Having emerged from a turbulent childhood into a successful entrepreneur and government advisor, Kirby de Lanerolle has done a lot to be proud of. Currently he and his wife Fiona are the founders of the Warehouse Project, a Non-Profit charity which handles food distribution and microloans along with a cooking and recreation space for the impoverished families of Colombo, Sri Lanka.

Oh, and he also claims to go several months at a time without eating a single thing except wind, light and the power of god.

In the beginning Lanerolle spent his youth doing drugs and getting into brawls. Then he had a realization that only he could change the path his life was on. He took his talent for beating people up and began applying it to sports. Winning medals in several national and provincial tournaments in shooting and boxing, he began to develop self confidence.

He would later go onto manage companies and was a high-level advisor at the Ministry of Fisheries & Aquatic Resources. In 2011, Lanerolle cofounded the Warehouse Project which provides assistance to the poor by offering volunteer education, food relief and clean cooking spaces while operating out of a renovated colonial warehouse.

According to a speech given at TED in Colombo earlier this year, Lanerolle got into breatharism, the practice of gaining energy without eating through spiritual or light energy, five years ago. He claims that last year he completed a half-marathon after eating nothing for two months.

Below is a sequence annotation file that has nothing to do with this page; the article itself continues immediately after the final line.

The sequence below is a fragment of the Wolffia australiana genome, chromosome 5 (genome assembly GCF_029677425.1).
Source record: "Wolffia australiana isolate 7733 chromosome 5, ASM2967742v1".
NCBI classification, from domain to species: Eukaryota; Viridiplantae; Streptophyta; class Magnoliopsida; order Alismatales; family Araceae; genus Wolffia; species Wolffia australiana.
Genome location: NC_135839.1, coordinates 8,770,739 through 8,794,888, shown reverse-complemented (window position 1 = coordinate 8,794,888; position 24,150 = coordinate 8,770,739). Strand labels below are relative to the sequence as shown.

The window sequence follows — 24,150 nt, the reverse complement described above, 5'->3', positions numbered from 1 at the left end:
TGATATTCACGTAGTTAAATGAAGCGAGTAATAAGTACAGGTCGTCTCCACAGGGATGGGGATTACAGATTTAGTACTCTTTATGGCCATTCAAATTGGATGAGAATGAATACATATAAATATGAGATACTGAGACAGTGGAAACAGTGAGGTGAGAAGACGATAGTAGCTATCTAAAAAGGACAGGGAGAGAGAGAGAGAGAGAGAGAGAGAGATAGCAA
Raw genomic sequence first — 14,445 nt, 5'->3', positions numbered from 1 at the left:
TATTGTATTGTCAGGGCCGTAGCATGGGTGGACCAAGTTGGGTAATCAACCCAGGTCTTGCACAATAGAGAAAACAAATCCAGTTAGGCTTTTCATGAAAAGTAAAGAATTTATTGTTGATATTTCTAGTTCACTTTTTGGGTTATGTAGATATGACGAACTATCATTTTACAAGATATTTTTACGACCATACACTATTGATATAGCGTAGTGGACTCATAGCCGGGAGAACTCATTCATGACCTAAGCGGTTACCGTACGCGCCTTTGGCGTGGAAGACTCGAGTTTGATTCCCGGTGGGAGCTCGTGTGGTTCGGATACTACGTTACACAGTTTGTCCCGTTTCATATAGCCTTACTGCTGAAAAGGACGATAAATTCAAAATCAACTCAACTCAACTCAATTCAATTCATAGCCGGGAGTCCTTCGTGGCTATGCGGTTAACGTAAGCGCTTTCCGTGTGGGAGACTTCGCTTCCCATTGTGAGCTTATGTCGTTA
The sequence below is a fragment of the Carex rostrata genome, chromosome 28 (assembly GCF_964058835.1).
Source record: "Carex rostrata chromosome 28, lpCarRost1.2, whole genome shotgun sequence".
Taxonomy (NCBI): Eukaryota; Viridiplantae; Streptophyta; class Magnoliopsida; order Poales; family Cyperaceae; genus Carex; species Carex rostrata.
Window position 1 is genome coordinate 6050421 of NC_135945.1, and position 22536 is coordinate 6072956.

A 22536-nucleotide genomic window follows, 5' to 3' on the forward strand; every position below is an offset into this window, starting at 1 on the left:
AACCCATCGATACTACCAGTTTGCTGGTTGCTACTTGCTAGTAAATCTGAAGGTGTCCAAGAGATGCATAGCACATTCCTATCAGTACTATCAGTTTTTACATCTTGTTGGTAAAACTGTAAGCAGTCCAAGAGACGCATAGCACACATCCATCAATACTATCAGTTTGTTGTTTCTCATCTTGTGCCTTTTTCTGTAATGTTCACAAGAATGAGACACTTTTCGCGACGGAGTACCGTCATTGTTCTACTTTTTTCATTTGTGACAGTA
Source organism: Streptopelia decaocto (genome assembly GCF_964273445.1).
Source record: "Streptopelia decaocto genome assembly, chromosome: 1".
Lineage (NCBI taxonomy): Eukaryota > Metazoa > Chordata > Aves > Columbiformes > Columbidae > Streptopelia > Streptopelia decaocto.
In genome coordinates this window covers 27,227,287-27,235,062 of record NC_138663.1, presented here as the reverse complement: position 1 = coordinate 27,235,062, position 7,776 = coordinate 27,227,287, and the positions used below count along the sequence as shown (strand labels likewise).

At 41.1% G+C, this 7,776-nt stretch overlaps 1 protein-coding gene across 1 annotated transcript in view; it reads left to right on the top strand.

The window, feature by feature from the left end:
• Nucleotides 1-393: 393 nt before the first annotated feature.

Breatharianism has been around for some time now. Its most famous advocate was Jasmuheen whose efforts to not eat have earned her both the 2000 Ig Nobel Prize and Bent Spoon Award. One among the few of her followers who have died was also nominated for a Darwin Award but didn’t win.

In an interview with National Geographic, Lanerolle said while the average person in 10 months “eats 900 meals; I had only seven meals for the last 10 months.” He also said that each of those meals were under 500 calories.

Naturally videos such as these have met with a large amount of skepticism including new and creative ways at using “BS”, and Lanerolle’s case is no exception. One source of criticism was an appearance he made in early 2012 for Good Morning Sri Lanka, where he and his wife were promoting the Warehouse Project. Only a year and a half ago Lanerolle was looking rather ripped for someone mostly living off of light and air.

During his TED speech, Lanerolle said that he got interested in becoming a breatharian after comparing a modern diet to the way people used to eat and reading about how these diets lead to complications such heart disease and cancer.

Surely for a large majority of us the notion of breatharianism is really hard to swallow, and nutritionists pretty much unanimously denounce it as a dangerous practice. Still, one thing we can learn from Kirby de Lanerolle is the importance of considering what we eat, they way we eat it, and how it affects our bodies.

Now if you’ll excuse me, it’s time for my sunshine break.

Source: Entabe (Japanese), National Geographic (English)
Videos: YouTube: TEDxYouth, warehouseproject1

Kirby and Fiona de Lanerolle on Good Morning Sri Lanka

Kirby and Fiona de Lanerolle on Made in Sri Lanka